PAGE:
By Bruce Frumerman – Frumerman & Nemeth Inc.

I’m often asked, are there steps my money management firm could take to improve its selling efforts?

It is as important to have a great storyline for educating and persuading prospects to understand and buy into how you invest as it is for your firm to deliver acceptable performance.

So, is your communications sufficient for out-marketing the competition? Or, could an incomplete storyline be a roadblock preventing selling success?

Does the problem sound familiar?

The selling challenges that money managers face are as varied as the strategies that they follow. However, it often comes down to a money management firm’s ability to tell and sell the investment process part of its story in a complete enough fashion. Consider these three real life examples I’ve seen.

My cat

An 18-month-old two-man hedge fund was preparing for its first ever presentation at their prime broker’s capital introduction event. They were concerned that their long-short US equity strategy was nothing special, and they knew they didn’t know how to explain what they did other than saying “We look at the screens all day and know how to react.” They told me they were concerned that a skeptical prospect may say to them, “My cat can stare at a screen all day. You must be doing something!”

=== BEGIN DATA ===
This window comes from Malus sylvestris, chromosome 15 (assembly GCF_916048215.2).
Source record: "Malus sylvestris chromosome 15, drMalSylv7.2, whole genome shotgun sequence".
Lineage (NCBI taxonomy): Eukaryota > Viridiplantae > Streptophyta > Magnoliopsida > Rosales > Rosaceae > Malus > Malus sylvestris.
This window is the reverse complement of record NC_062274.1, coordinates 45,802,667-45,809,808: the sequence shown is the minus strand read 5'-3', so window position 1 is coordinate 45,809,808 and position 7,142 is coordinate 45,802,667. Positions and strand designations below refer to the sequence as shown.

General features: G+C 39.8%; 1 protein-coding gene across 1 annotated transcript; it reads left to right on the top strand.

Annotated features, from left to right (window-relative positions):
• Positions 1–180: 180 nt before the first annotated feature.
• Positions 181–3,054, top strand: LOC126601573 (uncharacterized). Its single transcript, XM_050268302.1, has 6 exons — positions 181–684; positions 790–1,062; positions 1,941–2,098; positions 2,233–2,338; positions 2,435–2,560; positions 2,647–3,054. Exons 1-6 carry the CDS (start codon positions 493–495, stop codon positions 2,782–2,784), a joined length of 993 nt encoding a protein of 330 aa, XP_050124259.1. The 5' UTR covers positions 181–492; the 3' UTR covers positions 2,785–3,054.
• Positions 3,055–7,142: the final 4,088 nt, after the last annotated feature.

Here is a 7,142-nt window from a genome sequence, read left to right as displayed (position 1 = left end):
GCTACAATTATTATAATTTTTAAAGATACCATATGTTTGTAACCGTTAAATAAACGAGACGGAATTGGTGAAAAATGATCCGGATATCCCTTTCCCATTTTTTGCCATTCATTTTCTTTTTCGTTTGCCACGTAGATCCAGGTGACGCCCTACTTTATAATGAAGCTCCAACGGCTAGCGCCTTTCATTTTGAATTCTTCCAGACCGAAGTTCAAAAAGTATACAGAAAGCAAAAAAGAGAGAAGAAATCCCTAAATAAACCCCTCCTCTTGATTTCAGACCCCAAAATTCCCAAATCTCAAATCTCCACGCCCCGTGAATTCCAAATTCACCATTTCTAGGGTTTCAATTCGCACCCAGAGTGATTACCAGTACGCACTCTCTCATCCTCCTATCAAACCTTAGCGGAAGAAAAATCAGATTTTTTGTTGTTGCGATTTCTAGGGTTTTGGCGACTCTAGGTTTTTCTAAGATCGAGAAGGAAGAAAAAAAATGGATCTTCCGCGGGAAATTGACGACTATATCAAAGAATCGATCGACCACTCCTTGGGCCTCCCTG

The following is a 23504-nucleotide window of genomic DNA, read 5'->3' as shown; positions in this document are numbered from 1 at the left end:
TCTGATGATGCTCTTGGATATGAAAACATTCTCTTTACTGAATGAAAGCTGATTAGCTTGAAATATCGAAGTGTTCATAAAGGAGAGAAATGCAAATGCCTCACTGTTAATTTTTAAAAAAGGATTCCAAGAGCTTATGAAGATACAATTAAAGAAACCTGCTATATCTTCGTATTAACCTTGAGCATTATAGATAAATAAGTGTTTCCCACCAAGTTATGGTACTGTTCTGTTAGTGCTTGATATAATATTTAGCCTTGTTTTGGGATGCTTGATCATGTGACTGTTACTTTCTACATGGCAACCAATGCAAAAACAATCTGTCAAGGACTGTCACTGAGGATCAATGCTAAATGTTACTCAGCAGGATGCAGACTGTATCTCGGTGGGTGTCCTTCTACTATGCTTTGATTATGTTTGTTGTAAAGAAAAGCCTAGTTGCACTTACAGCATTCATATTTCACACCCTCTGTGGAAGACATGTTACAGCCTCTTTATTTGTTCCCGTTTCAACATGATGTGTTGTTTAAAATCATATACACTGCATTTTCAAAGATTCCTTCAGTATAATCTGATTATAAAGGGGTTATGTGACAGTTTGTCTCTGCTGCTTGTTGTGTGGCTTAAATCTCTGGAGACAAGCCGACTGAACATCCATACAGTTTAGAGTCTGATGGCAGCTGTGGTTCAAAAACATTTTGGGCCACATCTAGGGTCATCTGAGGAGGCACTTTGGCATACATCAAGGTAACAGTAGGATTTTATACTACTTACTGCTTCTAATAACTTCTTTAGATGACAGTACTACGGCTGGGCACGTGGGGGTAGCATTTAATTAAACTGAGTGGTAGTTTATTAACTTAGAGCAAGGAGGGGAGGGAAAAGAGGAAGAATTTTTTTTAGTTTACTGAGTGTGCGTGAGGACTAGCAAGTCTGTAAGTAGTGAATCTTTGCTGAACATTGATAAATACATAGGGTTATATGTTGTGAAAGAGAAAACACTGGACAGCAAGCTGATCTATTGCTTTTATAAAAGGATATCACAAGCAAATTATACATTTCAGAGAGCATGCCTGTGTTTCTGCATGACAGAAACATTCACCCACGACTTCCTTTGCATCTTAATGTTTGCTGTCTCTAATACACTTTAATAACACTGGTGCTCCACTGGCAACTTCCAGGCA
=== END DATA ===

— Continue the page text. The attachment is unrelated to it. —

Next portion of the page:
We determined what they actually did — it was all in their heads and had never been written down. From that, the answer to how to tell their story was found. When they gave their verbal presentation — no slide shows were permitted — the storyline they presented about what they do, and why, flowed, while the presentations from the other funds did not. About one third of the audience at the capital introduction event handed over their business cards and asked for individual meetings. The head of cap intro congratulated the presenting manager on his talk, the quality of the content and the look of his marketing handout and, in particular, the audience response. “How long have you been making presentations?” the prime broker asked. “What do you mean?” asked the manager. “This is the first time I’ve spoken in public.”

The round two meeting contradiction problem

Then, there was a 10-year-old midsize hedge fund looking to recruit its first salesperson. They were turned down by the first candidate they offered the job to. Why? He found that the co-managers couldn’t agree with each other on how to explain to him how they ran the portfolio. Their prospective salesman was worried what would happen in a Round Two meeting with a potential investor when the portfolio manager contradicted what was told to that investor in a first meeting. Once the co-managers were brought to agreement on how to explain their approach new, supporting marketing collateral was created and they were successful in recruiting an in-house salesperson and growing the business from there.

‘I don’t know’ won’t suffice